Third-year Harvard Law School students clashed in the high drama of the venerable Ames Moot Court Competition on Tuesday under the jurisdiction of visiting federal judges, including one of the nation’s foremost legal authorities, U.S. Supreme Court Associate Justice Antonin Scalia.

“It was fully as good as one would expect at Harvard Law School,” a pleased Scalia said during his final comments.

During the arguments, Scalia flashed his famed wit, drawing laughter as he questioned teams of students arguing the merits of letting a career criminal appeal his conviction on a drug charge.

Scalia, LL.B. ’60 and a Sheldon Fellow ’60-’61, was joined on the bench by Judge Adalberto Jordan of the U.S. Court of Appeals for the 11th Circuit; and Judge Patricia Millett, HLS ’88, of the U.S. Court of Appeals for the District of Columbia Circuit.

The justices directed blunt questions toward the two teams, but the students stood their ground in defense of their arguments, which impressed the judges. “This is as good an argument as you are likely to hear in a court of appeals, and probably in my court,” Scalia said after deliberations.

11.18.14MootCourt163_570x381

The respondent’s team (pictured) included Jay Cohen, Cody Gray, Spencer Haught, and Christina Martinez, along with oralists Sean Mirski and Kevin Neylan. Neylan was named the best oralist at the competition. Photo by Martha Stewart

The judges didn’t render a decision, but named Kevin Neylan the best oralist, awarded the petitioning team the best-brief award, and named the respondents the best overall team.

The petitioner’s team was made up of Jennifer Garnett, Jordan Moran, Ivan Panchenko, and Tom Ryan, along with oralists Ezra Marcus and Katie McCarthy.

The respondent’s team was made up of Jay Cohen, Cody Gray, Spencer Haught, and Christina Martinez, along with oralists Sean Mirski and Neylan.

Each oralist faced the panel of judges for 16 minutes, followed by a three-minute rebuttal by Marcus.

Scalia’s moot court heard a request for an appeal in the case of a “defendant” who was convicted of possession of crack cocaine with intent to distribute, after a plea deal in which the charge of possessing a firearm in connection with drug trafficking was dropped with the stipulation he wouldn’t appeal his sentence.

The trial judge had followed guidelines for career criminals and imposed a stiffer sentence on the defendant who had two prior felony controlled-substance convictions.

After his conviction, the defendant demanded his attorney appeal the conviction, claiming the trial judge erroneously ruled the defendant played more than a minor role in the crime. The attorney refused because the defendant waived the right to appeal and appealing would break the plea deal, which would open him to an even harsher sentence.

There were curves thrown at the students. Shortly after the conviction, the circuit court in which the district court resided revised its own rules for considering what makes a career criminal, which would have changed the defendant’s status. The petitioning team argued the defendant had received inadequate legal counsel when the defense attorney refused to file a notice of plans to appeal, and it challenged the sentencing based on the change in law. The responding team defended the sentencing based on the plea agreement and interpretation of the law at the time of the trial.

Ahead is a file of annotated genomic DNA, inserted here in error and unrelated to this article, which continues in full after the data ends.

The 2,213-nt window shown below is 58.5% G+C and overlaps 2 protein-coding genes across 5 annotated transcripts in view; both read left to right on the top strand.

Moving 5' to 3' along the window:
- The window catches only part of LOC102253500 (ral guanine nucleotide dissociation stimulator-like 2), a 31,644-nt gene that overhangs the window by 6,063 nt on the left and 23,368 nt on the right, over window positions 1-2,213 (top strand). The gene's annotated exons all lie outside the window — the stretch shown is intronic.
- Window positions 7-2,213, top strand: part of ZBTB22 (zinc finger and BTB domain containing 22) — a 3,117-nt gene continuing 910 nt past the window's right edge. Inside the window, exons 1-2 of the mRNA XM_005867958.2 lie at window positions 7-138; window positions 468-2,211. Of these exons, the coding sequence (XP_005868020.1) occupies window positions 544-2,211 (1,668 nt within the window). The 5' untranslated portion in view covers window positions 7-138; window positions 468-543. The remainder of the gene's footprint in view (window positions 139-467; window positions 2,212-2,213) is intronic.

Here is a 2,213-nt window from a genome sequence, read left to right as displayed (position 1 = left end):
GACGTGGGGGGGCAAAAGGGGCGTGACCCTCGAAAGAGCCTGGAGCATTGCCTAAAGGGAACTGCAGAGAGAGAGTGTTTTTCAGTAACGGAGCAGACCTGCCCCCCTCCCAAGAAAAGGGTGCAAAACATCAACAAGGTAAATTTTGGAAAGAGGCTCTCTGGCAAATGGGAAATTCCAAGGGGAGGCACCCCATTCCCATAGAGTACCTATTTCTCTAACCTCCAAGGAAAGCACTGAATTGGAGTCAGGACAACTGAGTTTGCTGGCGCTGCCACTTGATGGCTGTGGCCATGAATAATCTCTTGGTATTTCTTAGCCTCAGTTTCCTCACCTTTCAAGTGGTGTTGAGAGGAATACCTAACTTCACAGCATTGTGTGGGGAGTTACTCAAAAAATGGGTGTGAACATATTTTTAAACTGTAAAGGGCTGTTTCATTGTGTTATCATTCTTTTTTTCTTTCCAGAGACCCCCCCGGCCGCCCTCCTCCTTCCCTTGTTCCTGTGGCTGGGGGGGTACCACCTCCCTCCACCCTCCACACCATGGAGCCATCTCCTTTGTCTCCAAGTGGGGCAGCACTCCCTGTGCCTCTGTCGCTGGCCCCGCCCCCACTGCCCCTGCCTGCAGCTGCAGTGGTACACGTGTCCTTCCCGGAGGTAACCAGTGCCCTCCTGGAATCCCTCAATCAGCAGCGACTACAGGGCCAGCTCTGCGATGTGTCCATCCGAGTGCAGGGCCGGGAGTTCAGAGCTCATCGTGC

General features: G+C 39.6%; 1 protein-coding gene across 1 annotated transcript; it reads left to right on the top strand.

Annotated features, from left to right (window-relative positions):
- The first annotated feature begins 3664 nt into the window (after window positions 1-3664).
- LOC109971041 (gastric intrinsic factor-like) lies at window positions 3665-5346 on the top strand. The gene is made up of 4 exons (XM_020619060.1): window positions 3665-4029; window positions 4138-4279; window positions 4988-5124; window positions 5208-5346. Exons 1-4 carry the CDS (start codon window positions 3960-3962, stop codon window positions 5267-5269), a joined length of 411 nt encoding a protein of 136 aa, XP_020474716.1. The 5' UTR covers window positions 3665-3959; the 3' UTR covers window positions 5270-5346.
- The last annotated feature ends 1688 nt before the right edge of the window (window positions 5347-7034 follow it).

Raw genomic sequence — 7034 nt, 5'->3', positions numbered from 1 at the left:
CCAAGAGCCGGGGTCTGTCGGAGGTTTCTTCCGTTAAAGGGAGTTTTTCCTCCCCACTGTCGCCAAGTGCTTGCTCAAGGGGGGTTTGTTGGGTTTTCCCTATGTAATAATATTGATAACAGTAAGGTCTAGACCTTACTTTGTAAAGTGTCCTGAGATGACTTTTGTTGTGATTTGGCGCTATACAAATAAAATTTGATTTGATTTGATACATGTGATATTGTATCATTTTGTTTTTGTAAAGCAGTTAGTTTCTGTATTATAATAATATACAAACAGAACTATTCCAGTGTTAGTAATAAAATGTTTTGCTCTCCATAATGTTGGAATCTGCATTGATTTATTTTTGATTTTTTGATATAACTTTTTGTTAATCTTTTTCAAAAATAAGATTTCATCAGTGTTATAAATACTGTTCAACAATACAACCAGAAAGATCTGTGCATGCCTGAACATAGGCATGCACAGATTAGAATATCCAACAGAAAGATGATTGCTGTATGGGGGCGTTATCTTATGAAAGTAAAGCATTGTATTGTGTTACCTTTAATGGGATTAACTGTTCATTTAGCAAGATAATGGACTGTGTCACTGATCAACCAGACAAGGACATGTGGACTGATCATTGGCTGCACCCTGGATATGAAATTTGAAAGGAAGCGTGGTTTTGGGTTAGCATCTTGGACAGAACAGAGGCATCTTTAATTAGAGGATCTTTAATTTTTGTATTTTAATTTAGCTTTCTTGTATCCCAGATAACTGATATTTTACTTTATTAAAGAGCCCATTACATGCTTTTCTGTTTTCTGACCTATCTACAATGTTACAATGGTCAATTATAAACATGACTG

Relief from the tension seemed to explode through the courtroom when the justices left to deliberate. The teams hugged, shook hands, and slapped each other on the backs as the capacity crowd gave them a boisterous, prolonged standing ovation.

“I think that for most of us, it was the defining experience of law school, and the experience of working with a team is what makes it worthwhile,” Marcus said. “That’s the real world in practicing law.”

It was a difficult case to argue, but the students rose to the occasion, Jordan said. He had questioned students at length on their arguments and reasoning, challenging their memory of case law during their briefs, and then called it an honor to sit on the bench during presentations.

“You guys did a good job finding where the gaps were, where the problems were,” Jordan said.

Millett was effusive in her praise of the students. The teams were engaged in their work and used case law as well as it could be done, she said. “These were two spectacular sets of briefs; I wish I got briefs like this every day,” Millett said. “These were four spectacular oral arguments.”

It’s important for attorneys to establish a rapport with the bench when arguing a case, but some attorneys think questions from judges are an interference as they regurgitate their briefs, Scalia said. “Good advice for counsel is [to] welcome questions,” he said.

The moot court has been held since 1911. The competition starts with a qualifying round for second-year students who develop briefs on hypothetical cases that are presented in moot courts with fellow students, teachers, and attorneys acting as judges. The final four teams then argue another case with real judges before the last two teams move to the Ames Court.